A lot of ambitious people feel eager to jump right back into things. But, you need time to recharge, refresh, and recenter yourself.

You have a golden moment in your job search where you’re operating at peak confidence and energy. You don’t want to use up your best contacts at a time when you’re not there yet.” — source

Also, when was the last time you had a vacation? I’m talking about a real vacation, not a working vacation. Not one of those vacations when you can’t stop worrying about the work that is piling up while you’re away.

Taking some time off between gigs can be just what you need to get clear on what you want to do next. I think that this is always a good idea.

However, it is even more critical if things didn’t end well at your last job.

I often ask my Career Membership folks to assess what is going on in their work and life. They uncover what isn’t going well with their work and career, and why they aren’t feeling satisfied or fulfilled.

Take this time to:

  • Think about your long-term goals. Where do you want to be in your life and career in 10–20 years? Don’t settle for the easy or obvious answer based on your current profession and career path. Set that all aside and ask yourself what you ideally want for your life.

  • Engage in some planning in reverse to get creative about how you might be able to accomplish what you want.

  • Create a list of all of the things you want to avoid in your next career move. Identify red flags to watch out for when you do start interviewing again.

  • Create a list of the things you do want in your next gig. Identify the key factors that are important to you and use them to evaluate new opportunities.

  • Reconnect with your health, fitness, and well-being. We often let our wellness slide when we are ambitious and work hard every day. Now is a good time to reinvest in yourself. If your body and mind aren’t 100%, you can’t give your new career 100%.


Redefine your network

Intentionally develop your support network, if the one around you isn’t lifting you up. If someone is a destructive influence, it’s time to change that relationship or step away from it.

I’ve worked for bad bosses before, and I know how demoralizing and depressing it can be to head into the office and face that every day. When all attempts failed to transform a destructive working relationship, I severed ties and moved on.

I would rather work for someone who values my contribution, believes in me, and invests in me. Life is too short to work for someone who doesn’t support you.

The same goes for family, friends, and acquaintances. They should recognize who you are, value your relationship, and support you, or they don’t deserve to be in your inner circle.

The snarky comments and passive-aggressive behavior will drain the energy you need to put into your future. Some people will support you, help guide you, and celebrate your wins. Believe me.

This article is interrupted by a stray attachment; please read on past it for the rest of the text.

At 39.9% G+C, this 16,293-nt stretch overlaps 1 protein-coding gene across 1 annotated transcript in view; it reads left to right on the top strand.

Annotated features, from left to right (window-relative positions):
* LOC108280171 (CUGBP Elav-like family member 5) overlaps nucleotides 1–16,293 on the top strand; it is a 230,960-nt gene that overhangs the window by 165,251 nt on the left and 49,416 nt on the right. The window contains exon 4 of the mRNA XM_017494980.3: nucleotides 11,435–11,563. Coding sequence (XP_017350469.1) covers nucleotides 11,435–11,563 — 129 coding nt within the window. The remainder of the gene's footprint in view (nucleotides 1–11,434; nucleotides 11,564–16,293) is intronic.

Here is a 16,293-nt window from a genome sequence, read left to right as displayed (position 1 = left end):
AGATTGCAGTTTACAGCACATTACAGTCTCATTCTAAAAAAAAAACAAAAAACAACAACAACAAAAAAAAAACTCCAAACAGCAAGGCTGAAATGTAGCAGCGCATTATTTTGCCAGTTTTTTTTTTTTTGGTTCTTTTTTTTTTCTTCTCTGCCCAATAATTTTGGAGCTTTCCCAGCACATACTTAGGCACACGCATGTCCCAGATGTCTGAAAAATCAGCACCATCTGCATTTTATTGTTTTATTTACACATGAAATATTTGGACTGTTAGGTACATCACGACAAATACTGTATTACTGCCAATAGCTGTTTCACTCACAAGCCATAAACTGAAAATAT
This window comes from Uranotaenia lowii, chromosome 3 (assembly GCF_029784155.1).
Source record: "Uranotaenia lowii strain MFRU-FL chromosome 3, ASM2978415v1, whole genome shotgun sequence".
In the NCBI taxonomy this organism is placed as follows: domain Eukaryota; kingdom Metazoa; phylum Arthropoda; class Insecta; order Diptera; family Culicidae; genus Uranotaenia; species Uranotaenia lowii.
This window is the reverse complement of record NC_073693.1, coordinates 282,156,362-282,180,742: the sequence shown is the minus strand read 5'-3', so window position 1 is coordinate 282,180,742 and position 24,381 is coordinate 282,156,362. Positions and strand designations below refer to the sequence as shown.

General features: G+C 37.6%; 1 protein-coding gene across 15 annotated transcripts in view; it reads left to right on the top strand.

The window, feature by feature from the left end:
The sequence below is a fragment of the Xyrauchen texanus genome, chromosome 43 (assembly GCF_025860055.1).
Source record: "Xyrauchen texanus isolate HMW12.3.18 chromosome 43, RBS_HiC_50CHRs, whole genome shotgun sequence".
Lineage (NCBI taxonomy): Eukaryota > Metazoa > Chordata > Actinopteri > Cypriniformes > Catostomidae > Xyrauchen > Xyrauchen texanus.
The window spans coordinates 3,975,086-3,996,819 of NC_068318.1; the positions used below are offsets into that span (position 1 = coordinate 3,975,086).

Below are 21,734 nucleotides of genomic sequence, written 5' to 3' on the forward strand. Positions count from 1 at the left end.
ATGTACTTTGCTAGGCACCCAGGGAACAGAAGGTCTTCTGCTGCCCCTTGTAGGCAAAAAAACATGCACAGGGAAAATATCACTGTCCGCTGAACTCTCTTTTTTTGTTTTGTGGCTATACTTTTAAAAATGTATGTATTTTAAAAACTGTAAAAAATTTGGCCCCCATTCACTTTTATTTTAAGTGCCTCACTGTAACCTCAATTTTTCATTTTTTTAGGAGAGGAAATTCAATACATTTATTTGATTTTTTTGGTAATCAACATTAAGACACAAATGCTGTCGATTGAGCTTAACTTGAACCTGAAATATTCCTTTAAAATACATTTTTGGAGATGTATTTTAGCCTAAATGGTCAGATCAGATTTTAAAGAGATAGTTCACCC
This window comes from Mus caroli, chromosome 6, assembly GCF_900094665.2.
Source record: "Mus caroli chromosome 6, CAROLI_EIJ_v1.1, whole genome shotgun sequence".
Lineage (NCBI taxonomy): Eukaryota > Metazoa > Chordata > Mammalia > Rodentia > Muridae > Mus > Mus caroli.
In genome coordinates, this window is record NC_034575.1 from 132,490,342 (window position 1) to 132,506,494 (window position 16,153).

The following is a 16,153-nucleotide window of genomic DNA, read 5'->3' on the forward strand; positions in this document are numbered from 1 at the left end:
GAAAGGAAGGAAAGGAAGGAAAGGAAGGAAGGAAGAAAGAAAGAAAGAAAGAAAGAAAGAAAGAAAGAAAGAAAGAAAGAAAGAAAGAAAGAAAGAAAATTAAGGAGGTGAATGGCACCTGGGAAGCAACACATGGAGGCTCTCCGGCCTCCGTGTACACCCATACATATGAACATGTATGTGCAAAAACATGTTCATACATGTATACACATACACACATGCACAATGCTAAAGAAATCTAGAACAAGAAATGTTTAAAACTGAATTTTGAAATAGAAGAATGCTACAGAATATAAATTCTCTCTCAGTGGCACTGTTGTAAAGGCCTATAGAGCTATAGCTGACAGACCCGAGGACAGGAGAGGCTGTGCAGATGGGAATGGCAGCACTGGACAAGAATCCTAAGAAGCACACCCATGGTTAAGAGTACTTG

If you can’t find the network you want in your everyday life, then seek one out online. For example, have you tried Meetup?

There are so many supportive communities now, depending on what you want for your future. Entrepreneurial groupscareer groups, groups for older folks like meremote workers community, groups for minimalistsfitness communities, etc.


Stay centered

When we let others influence our happiness, confidence, and self-worth, we give up our power. 

Never let that happen again.

When I wrote about overcoming Impostor Syndrome, I talked about finding my core truths. Once you identify them, claim them, and base your confidence on them, you are no longer leaving your sense of worth in someone else’s hands.

One thing that supremely confident people have in common is that their sense of identity is centered deep inside and is unshakeable. They have an internal locus of control.

They know who they are, what they're passionate about, what they are good at doing, and they align their life and work to be in harmony with that. External factors must be dealt with, of course. But, they don’t influence that core.

We can all learn to be more like that.

Commit to owning your confidence.

Develop a healthier and more supportive tribe.

Construct your reality where you live an invincible life.

If you want my help or support, let me know.


Do the following Career Tips interest you?

  • How you should prepare to ask for a promotion.

  • Who you should thank at the end of the year.

  • How you can make the best of a good choice.

  • Why you should watch your holiday spending.

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What I’ve been reading and writing

  • I shared my advice for Preparing to Ask for a Raise or Promotion. What I wish I had known earlier in my career is how important it is to treat your career like a business. You can’t just put your head down and work hard within the walls of your company, hoping that a good boss will always recognize your contribution and value and commensurately reward you.

  • In How To Advance Your Career Over The Holidays, the author suggests a few strategies to stay ahead of your peers; revamping your online presence, investing in your network, giving back, and laying the groundwork for the coming year.

  • In Bringing your whole self to work is a bad idea, Tomas Chamorro-Premuzic argues that wrapping too much of your identity in your work persona can set you up for disappointment. The idea of finding meaning at work is a relatively modern invention. Tying your identity to your job, profession, or job title is risky, as I’ve said before.